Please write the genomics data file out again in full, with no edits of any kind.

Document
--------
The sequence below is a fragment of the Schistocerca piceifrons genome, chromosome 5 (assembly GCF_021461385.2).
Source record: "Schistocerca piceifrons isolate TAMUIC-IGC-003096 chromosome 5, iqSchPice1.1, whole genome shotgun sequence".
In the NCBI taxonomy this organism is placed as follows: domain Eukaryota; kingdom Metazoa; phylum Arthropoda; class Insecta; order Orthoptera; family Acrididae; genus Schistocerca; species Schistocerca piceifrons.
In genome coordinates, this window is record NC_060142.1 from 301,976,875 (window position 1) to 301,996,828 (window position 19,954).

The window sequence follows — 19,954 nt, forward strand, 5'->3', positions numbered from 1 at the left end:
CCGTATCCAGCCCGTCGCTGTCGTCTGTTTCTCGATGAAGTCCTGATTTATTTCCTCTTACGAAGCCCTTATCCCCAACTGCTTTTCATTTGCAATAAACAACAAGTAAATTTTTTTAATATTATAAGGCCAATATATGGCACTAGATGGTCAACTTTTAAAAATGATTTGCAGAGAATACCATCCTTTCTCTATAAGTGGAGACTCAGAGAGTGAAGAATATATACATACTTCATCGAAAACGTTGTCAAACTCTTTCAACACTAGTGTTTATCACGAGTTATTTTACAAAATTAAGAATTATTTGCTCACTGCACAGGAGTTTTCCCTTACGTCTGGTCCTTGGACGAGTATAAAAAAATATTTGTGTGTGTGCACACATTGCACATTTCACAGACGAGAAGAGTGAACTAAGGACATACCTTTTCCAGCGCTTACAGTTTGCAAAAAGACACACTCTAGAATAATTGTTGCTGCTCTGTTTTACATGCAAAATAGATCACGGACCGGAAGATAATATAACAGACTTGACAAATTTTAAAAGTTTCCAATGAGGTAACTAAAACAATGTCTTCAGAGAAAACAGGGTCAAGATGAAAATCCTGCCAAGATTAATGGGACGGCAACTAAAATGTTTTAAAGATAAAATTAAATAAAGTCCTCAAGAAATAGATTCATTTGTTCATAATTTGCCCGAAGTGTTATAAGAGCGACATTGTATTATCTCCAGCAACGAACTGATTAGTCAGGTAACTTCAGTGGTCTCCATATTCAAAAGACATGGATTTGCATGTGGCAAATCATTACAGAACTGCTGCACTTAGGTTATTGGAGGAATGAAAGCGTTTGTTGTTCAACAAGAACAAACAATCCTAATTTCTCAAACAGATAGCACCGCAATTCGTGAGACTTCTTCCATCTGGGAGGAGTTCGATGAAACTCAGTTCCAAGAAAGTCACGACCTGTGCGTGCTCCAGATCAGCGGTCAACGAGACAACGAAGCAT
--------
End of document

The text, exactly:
The sequence below is a fragment of the Schistocerca piceifrons genome, chromosome 5 (assembly GCF_021461385.2).
Source record: "Schistocerca piceifrons isolate TAMUIC-IGC-003096 chromosome 5, iqSchPice1.1, whole genome shotgun sequence".
In the NCBI taxonomy this organism is placed as follows: domain Eukaryota; kingdom Metazoa; phylum Arthropoda; class Insecta; order Orthoptera; family Acrididae; genus Schistocerca; species Schistocerca piceifrons.
In genome coordinates, this window is record NC_060142.1 from 301,976,875 (window position 1) to 301,996,828 (window position 19,954).

The window sequence follows — 19,954 nt, forward strand, 5'->3', positions numbered from 1 at the left end:
CCGTATCCAGCCCGTCGCTGTCGTCTGTTTCTCGATGAAGTCCTGATTTATTTCCTCTTACGAAGCCCTTATCCCCAACTGCTTTTCATTTGCAATAAACAACAAGTAAATTTTTTTAATATTATAAGGCCAATATATGGCACTAGATGGTCAACTTTTAAAAATGATTTGCAGAGAATACCATCCTTTCTCTATAAGTGGAGACTCAGAGAGTGAAGAATATATACATACTTCATCGAAAACGTTGTCAAACTCTTTCAACACTAGTGTTTATCACGAGTTATTTTACAAAATTAAGAATTATTTGCTCACTGCACAGGAGTTTTCCCTTACGTCTGGTCCTTGGACGAGTATAAAAAAATATTTGTGTGTGTGCACACATTGCACATTTCACAGACGAGAAGAGTGAACTAAGGACATACCTTTTCCAGCGCTTACAGTTTGCAAAAAGACACACTCTAGAATAATTGTTGCTGCTCTGTTTTACATGCAAAATAGATCACGGACCGGAAGATAATATAACAGACTTGACAAATTTTAAAAGTTTCCAATGAGGTAACTAAAACAATGTCTTCAGAGAAAACAGGGTCAAGATGAAAATCCTGCCAAGATTAATGGGACGGCAACTAAAATGTTTTAAAGATAAAATTAAATAAAGTCCTCAAGAAATAGATTCATTTGTTCATAATTTGCCCGAAGTGTTATAAGAGCGACATTGTATTATCTCCAGCAACGAACTGATTAGTCAGGTAACTTCAGTGGTCTCCATATTCAAAAGACATGGATTTGCATGTGGCAAATCATTACAGAACTGCTGCACTTAGGTTATTGGAGGAATGAAAGCGTTTGTTGTTCAACAAGAACAAACAATCCTAATTTCTCAAACAGATAGCACCGCAATTCGTGAGACTTCTTCCATCTGGGAGGAGTTCGATGAAACTCAGTTCCAAGAAAGTCACGACCTGTGCGTGCTCCAGATCAGCGGTCAACGAGACAACGAAGCAT